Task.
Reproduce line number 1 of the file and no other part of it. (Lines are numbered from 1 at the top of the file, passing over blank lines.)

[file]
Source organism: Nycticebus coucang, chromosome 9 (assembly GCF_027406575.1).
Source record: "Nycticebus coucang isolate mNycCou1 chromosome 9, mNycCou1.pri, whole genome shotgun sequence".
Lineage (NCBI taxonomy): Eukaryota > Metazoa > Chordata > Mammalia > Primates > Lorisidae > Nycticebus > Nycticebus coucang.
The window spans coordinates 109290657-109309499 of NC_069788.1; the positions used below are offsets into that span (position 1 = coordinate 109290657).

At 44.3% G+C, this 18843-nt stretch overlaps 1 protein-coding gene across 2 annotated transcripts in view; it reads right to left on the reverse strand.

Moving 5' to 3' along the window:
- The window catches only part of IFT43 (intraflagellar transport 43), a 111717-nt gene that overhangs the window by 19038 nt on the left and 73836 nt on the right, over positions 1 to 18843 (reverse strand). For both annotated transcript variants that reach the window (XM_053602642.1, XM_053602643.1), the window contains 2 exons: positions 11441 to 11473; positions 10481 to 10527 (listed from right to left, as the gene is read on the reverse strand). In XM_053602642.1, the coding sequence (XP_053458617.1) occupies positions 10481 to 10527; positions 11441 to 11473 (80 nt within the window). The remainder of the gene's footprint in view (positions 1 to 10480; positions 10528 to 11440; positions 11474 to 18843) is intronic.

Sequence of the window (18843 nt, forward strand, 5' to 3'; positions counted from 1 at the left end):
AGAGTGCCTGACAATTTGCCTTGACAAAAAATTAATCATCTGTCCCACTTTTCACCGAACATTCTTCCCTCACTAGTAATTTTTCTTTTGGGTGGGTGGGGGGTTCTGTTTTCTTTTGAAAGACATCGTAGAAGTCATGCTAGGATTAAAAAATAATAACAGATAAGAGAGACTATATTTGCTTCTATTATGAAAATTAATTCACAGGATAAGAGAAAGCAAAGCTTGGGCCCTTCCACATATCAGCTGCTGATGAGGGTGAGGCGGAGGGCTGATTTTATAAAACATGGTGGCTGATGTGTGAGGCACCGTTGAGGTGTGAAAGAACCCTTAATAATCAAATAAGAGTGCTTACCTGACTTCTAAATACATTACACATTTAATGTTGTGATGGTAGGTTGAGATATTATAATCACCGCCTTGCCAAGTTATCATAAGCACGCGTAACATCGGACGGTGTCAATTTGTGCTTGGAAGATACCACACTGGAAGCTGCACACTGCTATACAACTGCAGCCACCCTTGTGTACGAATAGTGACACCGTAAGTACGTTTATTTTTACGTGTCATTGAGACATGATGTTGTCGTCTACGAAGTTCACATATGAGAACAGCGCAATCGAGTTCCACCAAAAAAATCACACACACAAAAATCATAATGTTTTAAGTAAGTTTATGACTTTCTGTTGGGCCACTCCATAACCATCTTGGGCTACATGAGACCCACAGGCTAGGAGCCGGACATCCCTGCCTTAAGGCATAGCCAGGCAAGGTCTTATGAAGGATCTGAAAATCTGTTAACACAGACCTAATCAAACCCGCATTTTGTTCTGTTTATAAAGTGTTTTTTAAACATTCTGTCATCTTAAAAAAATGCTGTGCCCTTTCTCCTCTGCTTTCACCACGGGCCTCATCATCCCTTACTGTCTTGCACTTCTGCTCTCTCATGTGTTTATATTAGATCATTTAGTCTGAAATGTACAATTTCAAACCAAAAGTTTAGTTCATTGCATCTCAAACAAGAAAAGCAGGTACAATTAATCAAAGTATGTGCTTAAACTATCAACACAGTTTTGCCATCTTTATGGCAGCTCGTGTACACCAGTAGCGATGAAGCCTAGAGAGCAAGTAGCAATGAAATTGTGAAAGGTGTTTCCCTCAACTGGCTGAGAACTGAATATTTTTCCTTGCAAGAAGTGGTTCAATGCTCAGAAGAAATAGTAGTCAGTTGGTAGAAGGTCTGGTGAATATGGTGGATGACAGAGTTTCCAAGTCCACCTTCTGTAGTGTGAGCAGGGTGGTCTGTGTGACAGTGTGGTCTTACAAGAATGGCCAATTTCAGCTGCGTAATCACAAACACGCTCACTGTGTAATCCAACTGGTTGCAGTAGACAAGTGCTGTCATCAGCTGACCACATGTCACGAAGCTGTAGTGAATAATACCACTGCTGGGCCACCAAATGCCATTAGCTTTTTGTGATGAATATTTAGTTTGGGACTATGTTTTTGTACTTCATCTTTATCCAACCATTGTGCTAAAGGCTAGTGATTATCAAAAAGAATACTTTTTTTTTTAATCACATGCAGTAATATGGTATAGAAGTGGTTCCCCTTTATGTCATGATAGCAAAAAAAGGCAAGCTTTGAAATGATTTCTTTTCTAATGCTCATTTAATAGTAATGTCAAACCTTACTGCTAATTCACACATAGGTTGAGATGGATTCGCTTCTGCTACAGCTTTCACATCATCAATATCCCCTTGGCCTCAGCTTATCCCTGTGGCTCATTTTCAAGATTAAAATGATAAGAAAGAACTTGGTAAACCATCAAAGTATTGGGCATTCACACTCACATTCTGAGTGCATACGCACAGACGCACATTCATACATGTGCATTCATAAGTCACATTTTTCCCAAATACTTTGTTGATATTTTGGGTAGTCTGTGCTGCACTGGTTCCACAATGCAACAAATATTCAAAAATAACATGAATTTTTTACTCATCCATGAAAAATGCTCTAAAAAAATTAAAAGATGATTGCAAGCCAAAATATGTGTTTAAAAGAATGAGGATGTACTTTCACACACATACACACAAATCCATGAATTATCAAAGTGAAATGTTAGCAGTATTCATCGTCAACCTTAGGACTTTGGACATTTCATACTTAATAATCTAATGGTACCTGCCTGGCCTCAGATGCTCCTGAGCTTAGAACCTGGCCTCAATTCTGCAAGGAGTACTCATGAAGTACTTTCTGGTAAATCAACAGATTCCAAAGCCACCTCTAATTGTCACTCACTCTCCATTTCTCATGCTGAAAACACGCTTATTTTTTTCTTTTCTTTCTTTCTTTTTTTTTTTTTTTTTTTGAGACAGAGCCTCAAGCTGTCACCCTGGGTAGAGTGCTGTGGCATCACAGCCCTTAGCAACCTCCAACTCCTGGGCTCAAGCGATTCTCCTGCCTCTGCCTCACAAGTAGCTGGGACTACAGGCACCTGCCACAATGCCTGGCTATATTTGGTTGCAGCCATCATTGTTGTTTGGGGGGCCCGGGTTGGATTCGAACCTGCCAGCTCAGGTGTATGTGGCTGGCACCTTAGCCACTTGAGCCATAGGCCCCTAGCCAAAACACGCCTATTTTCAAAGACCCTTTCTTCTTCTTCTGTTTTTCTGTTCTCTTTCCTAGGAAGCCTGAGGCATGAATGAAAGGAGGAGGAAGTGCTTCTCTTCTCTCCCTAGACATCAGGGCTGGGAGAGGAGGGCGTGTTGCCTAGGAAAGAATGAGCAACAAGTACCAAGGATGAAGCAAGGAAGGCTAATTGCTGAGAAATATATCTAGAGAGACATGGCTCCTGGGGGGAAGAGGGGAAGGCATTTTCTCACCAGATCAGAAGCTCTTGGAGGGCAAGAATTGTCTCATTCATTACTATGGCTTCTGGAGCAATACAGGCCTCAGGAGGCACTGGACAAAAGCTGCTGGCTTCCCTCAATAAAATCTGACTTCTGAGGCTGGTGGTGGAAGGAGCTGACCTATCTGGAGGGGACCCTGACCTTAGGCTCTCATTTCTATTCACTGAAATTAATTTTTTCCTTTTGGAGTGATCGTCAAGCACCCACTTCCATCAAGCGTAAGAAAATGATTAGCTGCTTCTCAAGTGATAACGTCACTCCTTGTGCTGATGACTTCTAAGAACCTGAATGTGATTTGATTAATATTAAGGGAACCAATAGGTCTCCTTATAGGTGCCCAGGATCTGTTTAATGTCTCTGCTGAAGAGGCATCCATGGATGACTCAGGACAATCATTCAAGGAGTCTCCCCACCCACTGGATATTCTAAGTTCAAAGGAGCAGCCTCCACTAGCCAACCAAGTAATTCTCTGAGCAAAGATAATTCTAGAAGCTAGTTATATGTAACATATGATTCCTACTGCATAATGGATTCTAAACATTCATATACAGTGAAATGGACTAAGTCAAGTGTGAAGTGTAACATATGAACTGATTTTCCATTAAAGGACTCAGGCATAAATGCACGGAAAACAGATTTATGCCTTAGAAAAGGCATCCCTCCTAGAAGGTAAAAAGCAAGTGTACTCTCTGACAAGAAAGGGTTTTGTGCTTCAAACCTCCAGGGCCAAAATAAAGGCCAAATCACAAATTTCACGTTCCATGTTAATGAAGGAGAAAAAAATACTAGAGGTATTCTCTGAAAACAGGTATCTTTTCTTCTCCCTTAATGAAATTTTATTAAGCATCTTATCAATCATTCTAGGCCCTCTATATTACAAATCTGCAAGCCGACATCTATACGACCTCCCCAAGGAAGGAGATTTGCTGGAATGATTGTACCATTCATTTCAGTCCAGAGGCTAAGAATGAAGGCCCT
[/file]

Source organism: Nycticebus coucang, chromosome 9 (assembly GCF_027406575.1).